“The word dependent has such a negative connotation in the military, and military spouses can feel like they lose their identity,” Kelley said.

Adapting goals to job availability

Tatyana Ray, who is married to an Army officer assigned to Peterson Air Force Base, Colo., has felt that loss of identity. Her entire life, she said her parents raised her to do well in school, go to college and get a good job with a high income.

“That definitely hasn’t been my experience, because I married a military service member and we move around so much,” she said

About six years ago, she landed a position with Purdue University Global as a military outreach coordinator, which allows her to work remotely from wherever her husband is assigned. Since then, they’ve moved four times with a fifth scheduled for the summer. 

“It definitely takes the stress out of [moving] so frequently,” Ray said. “If I had a different job at all of these installations, I know that there are employers that would look at [my resume] like, ‘What is wrong with you? Why are you changing jobs every year and a half?’”

The consistency of the university outweighs the fact that she’s working outside her intended field. She has a master’s degree in early childhood education and youth development, but faced challenges early in her career when she tried to focus on this field alone.

Ray previously worked as a Defense Department civilian in Child Youth Services, but after each move she struggled to find openings that would help advance her career forward. She didn’t work at all during a year spent in Alabama, because she simply couldn’t find a job. While in Germany, she chose to take a step back in her career, which she said stunted any momentum she’d built to leverage for a better salary in future employment.

“I finished my master’s in Germany, and I was like, I have this master’s and I am sitting at home,” Ray said. “Emotionally it was a blow, and it took a year to kind of get through that because you start to question every choice you’ve made at that point. I made the best of a bad situation, but I’ll tell you those first few months, it was definitely hard.”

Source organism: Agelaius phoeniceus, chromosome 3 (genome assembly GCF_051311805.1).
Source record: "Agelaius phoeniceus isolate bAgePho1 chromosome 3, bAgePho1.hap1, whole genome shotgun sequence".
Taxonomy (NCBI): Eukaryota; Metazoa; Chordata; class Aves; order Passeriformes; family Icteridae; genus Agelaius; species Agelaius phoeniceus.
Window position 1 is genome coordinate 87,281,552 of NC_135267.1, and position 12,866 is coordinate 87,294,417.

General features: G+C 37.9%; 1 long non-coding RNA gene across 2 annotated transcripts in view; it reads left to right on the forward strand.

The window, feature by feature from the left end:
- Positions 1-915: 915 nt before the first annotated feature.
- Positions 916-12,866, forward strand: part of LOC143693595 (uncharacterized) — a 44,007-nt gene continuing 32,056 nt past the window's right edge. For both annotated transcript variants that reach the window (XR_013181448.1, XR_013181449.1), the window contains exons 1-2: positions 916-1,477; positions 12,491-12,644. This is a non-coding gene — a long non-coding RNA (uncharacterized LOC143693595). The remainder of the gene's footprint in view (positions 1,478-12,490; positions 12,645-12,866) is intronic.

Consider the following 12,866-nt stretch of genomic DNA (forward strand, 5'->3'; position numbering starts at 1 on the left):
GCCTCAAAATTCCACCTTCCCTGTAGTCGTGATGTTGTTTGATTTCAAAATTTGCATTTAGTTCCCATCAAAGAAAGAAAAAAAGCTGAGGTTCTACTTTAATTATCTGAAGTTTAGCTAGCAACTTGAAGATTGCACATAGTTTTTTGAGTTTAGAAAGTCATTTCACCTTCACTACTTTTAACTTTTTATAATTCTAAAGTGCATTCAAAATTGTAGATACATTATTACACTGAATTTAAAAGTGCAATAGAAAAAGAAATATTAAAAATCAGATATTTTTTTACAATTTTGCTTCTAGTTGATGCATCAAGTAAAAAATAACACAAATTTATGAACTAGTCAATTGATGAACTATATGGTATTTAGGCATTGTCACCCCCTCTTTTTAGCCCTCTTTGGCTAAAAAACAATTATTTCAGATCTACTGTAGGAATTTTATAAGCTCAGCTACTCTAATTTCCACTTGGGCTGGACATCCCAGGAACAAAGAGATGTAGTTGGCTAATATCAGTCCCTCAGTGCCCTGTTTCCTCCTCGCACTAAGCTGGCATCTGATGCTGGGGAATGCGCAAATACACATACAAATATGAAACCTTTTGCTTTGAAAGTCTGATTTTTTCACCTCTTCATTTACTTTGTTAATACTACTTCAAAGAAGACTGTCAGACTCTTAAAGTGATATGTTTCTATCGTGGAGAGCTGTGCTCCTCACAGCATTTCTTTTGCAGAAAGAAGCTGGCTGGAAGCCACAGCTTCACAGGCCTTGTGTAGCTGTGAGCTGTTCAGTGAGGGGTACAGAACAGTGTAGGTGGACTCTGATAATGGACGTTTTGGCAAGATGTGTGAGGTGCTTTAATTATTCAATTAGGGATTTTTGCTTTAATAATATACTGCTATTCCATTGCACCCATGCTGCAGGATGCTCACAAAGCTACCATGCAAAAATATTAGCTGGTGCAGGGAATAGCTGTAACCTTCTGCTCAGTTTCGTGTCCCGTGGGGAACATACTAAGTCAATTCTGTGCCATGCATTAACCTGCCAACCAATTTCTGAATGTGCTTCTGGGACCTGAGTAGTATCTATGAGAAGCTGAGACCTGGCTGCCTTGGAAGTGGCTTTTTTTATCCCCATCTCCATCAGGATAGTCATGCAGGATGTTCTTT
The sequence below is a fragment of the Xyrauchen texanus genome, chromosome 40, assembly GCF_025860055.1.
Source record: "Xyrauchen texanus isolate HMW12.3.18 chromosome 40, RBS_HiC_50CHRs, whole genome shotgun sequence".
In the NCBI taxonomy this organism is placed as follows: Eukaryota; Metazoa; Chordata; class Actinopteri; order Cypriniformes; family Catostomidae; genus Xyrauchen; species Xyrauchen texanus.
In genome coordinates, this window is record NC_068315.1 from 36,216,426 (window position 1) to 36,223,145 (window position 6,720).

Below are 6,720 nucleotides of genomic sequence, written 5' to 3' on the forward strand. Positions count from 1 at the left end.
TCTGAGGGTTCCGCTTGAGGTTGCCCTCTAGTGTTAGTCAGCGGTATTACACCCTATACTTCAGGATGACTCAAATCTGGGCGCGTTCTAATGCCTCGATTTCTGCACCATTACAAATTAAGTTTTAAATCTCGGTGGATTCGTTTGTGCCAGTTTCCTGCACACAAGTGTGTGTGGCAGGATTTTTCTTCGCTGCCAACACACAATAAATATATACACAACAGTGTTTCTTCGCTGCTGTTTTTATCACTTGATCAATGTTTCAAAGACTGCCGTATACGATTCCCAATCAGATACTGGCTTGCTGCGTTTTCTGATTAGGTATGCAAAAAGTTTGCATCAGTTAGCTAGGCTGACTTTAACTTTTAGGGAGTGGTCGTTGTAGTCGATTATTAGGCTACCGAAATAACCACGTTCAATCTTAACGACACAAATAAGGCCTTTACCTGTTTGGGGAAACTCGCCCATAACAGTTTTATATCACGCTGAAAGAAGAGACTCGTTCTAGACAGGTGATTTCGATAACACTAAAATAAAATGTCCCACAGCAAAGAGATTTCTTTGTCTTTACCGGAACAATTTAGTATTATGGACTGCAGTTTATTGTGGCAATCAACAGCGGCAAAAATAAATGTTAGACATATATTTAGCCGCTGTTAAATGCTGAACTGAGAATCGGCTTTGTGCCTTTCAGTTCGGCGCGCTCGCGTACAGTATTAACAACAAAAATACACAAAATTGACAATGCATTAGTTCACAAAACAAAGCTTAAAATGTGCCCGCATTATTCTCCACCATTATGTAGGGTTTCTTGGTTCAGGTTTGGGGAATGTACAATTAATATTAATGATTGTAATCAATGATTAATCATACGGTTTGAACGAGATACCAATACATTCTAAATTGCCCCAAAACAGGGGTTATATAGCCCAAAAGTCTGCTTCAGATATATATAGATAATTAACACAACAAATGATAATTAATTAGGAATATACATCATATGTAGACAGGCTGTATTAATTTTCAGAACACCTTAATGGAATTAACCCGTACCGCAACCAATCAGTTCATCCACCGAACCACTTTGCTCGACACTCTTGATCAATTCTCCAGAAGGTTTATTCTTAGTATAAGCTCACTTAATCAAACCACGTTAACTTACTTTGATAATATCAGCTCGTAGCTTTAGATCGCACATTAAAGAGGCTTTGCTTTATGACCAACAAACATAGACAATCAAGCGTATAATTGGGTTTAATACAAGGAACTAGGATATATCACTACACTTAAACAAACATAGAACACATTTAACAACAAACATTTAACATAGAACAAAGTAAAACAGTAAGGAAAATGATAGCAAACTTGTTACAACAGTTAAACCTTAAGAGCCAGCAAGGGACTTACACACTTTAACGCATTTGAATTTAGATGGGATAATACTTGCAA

To cater to expanding remote work opportunities for spouses, the USO of Metropolitan Washington-Baltimore opened in March a shared workspace at Fort Belvoir, Va., specifically for military spouses who need somewhere to conduct business. It features semi-private space, a conference room, a second-floor patio and office equipment on an appointment basis, said Maura Keenan-Gondek, a program supervisor for the regional USO. They had 50 reservation requests within the first two months with spouses seeking a quiet place to work, study, write resumes or prepare for interviews.

“We know women in the workforce have been really affected by [the coronavirus pandemic] and that they’ve had to make that hard decision to leave employment because they’re managing virtual education of their kids, and the emotional and social health of their children during this time. For some just it’s too much. You can’t do everything,” Keenan-Gondek said. “But having this space gave that spouse an opportunity to be able to tag team with their service member and say, ‘OK, I need to go and get some stuff done and I’m going to go to this quiet workspace.’”

Courtney Reed, an Army spouse, does property management and has used the USO space to work out lease agreements and other business without interruptions from her 6-year-old daughter.

“It’s hard to write a lease when you don’t have a half-hour of uninterrupted time. When I leave the house and actually say the words, ‘I’m going to the office,’ everybody just sort of respects the lingo,” Reed said. “Not to mention the margin of error. I don’t make errors when I’m there because I’m not interrupted.”

Mollie Raymond, spouse of Space Force’s Chief of Space Operations Gen. John “Jay” Raymond, said she toured the USO’s workspace and would love to see it expand to other bases. In connecting with spouses of Air Force and Space Force members, she said employment and self-care remain among their top concerns.

In the fall, the two services will host a virtual forum to discuss spouse employment with an emphasis on using social platforms, such as LinkedIn.